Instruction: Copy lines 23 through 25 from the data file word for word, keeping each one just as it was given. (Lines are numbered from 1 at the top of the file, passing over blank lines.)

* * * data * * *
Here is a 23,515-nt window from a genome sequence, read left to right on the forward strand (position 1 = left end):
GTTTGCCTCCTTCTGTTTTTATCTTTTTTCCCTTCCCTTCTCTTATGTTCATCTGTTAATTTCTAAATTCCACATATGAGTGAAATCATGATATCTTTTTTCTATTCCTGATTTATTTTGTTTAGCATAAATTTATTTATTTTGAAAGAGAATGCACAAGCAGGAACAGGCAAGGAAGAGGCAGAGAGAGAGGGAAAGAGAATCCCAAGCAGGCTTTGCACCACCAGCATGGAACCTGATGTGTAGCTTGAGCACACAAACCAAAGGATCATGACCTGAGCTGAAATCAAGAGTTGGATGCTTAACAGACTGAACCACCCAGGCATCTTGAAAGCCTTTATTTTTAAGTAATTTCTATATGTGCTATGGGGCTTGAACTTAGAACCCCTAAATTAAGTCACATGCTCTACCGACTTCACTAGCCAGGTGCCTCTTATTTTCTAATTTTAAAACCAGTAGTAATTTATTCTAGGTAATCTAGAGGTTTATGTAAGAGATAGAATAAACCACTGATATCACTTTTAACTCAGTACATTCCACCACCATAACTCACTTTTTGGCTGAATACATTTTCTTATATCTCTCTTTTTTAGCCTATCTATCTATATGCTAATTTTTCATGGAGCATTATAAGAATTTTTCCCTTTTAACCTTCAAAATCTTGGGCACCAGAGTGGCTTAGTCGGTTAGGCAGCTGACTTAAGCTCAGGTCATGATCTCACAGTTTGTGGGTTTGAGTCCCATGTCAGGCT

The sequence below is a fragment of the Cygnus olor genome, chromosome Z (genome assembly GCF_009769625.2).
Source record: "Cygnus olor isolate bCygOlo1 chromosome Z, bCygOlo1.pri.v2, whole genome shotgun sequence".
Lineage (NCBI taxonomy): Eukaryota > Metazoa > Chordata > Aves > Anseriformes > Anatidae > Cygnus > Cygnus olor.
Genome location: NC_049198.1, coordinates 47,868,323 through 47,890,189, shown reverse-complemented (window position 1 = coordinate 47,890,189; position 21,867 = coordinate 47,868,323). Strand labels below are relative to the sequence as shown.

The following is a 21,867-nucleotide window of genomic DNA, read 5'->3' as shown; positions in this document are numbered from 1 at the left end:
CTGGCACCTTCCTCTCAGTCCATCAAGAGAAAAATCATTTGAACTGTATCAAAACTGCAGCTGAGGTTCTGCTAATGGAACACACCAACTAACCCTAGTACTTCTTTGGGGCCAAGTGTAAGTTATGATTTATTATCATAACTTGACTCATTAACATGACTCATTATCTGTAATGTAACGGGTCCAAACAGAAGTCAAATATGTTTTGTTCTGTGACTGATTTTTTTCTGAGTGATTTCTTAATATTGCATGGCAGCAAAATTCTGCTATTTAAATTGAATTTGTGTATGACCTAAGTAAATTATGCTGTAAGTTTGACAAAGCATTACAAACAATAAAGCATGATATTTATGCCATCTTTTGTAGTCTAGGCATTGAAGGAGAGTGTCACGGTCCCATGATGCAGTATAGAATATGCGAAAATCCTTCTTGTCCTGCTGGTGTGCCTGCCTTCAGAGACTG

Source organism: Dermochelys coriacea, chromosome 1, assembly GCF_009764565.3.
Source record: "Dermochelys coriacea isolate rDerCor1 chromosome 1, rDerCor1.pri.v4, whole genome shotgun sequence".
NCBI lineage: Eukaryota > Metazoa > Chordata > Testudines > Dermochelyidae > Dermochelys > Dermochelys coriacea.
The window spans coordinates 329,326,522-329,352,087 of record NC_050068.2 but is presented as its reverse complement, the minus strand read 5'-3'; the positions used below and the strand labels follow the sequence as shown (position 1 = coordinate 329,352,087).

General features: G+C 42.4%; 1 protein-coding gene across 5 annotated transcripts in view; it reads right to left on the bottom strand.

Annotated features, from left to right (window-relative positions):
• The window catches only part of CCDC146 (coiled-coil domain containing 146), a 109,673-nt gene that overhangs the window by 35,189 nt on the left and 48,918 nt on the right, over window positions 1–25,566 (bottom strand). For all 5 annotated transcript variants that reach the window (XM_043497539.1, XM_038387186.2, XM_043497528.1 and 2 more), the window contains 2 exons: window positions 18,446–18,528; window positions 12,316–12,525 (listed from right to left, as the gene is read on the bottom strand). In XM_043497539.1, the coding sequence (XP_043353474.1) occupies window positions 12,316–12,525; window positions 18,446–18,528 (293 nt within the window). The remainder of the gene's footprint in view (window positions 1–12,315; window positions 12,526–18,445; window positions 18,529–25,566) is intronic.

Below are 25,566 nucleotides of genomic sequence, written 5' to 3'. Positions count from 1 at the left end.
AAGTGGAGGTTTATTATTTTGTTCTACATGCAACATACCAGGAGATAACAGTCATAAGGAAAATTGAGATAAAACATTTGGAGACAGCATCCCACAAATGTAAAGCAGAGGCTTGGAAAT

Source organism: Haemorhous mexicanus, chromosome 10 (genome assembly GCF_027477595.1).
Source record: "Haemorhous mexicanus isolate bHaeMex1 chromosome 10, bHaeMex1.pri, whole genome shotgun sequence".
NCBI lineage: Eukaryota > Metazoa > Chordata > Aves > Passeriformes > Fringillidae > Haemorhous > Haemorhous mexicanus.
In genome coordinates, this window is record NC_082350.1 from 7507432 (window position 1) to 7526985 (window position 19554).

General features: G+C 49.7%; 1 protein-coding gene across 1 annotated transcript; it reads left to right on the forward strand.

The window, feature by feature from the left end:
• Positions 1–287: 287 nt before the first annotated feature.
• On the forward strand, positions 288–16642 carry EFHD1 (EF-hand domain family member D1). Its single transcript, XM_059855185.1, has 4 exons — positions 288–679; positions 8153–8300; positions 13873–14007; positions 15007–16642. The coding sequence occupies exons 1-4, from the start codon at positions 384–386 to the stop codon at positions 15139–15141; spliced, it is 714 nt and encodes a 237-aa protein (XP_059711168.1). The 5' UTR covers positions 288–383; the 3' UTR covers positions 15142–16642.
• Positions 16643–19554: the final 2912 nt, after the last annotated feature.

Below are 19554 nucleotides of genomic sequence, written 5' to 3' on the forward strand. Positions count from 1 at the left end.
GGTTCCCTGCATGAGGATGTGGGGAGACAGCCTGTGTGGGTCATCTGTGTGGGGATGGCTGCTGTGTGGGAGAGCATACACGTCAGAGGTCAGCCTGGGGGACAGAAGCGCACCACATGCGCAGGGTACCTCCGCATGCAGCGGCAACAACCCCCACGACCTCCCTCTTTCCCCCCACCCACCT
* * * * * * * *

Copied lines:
The window, feature by feature from the left end:
• Positions 1–287: 287 nt before the first annotated feature.
• On the forward strand, positions 288–16642 carry EFHD1 (EF-hand domain family member D1). Its single transcript, XM_059855185.1, has 4 exons — positions 288–679; positions 8153–8300; positions 13873–14007; positions 15007–16642. The coding sequence occupies exons 1-4, from the start codon at positions 384–386 to the stop codon at positions 15139–15141; spliced, it is 714 nt and encodes a 237-aa protein (XP_059711168.1). The 5' UTR covers positions 288–383; the 3' UTR covers positions 15142–16642.